Trunk Bubbles

Marcus Williams

Name: Marcus Williams


Favorite Comic Book Character Growing Up: Wolverine

Favorite Comic Book Character Now: Wolverine (Laughter)

Latest Work: (Title/Publisher/Release Date) “Tuskegee Heirs”/Self-Published/ December 2016

TrunkSpace: How would you describe your art style?
Williams: An amalgamation of all of my influences from animation, comics and video game art.

TrunkSpace: How important were comic books in your life growing up and is that where you discovered your love and inspiration for drawing?
Williams: Comics served as a mind-blowing artistic experience for me as a young artist. It pushed what I believed was possible with illustration and action. Video games and cartoons were my first artistic inspiration.

TrunkSpace: Was there a particular artist or title from your childhood that you remember being drawn to and inspired by?
Williams: Jim Lee was the first comic I received as a young boy. His art featured Wolverine vs. Omega Red and it was unlike anything I’d seen before. So X-Men was my introduction to comics.

TrunkSpace: How did you decide to approach your career in comics? Did you formulate a plan of how you wanted to attack what is known for being a hard industry to crack?
Williams: I was lucky to find a comic book retailer that wanted to start his own comic series, and had the resources to actually publish the book himself. Oddly enough, I wasn’t hired to draw traditional superheroes, but rather heroic felines. I was hired to draw cats on “Hero Cats of Stellar City” (Action Lab). I was the penciler for the project and it taught me a lot about the entire comic making process as a whole, from production to publishing.

TrunkSpace: What was your biggest break in terms of a job that opened more doors for you?
Williams: I can say working on “Hero Cats” opened a lot of opportunity for educating myself on the actual comic industry. Self-marketing myself as an artist was actually something I did over the years that actually benefited my career most.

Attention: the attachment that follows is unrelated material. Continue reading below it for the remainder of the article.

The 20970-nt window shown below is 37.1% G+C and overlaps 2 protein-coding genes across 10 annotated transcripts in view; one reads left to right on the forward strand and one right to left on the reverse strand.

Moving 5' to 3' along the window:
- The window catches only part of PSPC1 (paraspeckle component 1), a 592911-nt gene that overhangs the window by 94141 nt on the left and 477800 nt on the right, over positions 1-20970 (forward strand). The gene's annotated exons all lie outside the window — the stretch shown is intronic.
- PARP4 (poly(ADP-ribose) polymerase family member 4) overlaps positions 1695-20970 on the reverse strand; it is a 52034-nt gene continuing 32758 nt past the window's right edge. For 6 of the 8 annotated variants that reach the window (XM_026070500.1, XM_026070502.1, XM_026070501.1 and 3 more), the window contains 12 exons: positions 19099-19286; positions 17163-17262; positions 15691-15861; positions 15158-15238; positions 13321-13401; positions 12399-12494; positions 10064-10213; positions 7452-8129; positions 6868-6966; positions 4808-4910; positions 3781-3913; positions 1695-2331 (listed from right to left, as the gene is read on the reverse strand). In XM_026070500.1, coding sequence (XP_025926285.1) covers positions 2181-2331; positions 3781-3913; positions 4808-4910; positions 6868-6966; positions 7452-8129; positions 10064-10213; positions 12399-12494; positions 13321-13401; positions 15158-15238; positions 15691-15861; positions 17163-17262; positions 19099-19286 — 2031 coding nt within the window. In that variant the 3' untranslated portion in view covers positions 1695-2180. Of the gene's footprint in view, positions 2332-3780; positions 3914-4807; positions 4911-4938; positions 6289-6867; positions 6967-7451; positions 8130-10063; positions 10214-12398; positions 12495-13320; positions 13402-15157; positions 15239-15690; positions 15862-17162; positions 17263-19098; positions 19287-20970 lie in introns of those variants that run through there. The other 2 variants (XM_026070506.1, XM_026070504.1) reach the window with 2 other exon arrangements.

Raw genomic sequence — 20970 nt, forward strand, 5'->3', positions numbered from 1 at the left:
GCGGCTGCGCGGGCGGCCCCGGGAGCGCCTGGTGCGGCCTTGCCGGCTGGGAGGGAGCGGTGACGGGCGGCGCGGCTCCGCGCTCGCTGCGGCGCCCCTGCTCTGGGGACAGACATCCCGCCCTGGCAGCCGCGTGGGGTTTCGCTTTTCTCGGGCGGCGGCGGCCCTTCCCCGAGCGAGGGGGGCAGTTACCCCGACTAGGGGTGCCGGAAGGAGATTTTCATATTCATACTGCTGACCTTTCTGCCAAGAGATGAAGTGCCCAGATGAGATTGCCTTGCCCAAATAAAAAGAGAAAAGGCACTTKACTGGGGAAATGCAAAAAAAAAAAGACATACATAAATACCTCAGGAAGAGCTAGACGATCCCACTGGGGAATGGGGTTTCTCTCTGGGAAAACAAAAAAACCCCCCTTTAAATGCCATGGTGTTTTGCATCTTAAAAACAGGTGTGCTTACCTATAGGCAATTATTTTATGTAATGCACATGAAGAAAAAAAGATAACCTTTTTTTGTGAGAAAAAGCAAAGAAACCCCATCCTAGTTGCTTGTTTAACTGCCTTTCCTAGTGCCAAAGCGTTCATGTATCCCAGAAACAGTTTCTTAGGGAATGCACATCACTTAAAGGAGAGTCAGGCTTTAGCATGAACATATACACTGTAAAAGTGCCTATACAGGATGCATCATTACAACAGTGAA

TrunkSpace: A lot of people say that breaking into comics is the hardest part of working in comics. How long did it take you before you started to see your comic book dreams become a reality?
Williams: I would honestly say the hardest part is gathering the appropriate and correct information about the business of comics. I found the comic industry in a time when independent comic artists have virtually the same chance to create themselves and market their work as major publishers do (if done right). Social networks have made it possible for aspiring comic artists to share their work with potentially thousands of people every day, which is huge! Unfortunately, it is something that many aspiring artists still don’t know how to leverage correctly. For me personally, the moment I found all the business info to create my own intellectual property (“Tuskegee Heirs”), it wasn’t necessarily hard because the only thing holding me back was myself (well, that and life stuff).

TrunkSpace: Is there a particular character or universe you always find yourself returning to when you’re sketching or doing warm-ups?
Williams: Not necessarily a character, but if the term “universe” can encompass artistic apps and reference, then I use Pinterest and Instagram quite often to look at other artists for inspiration.

TrunkSpace: Is there a specific title or character that you’d like to work on in the future and why?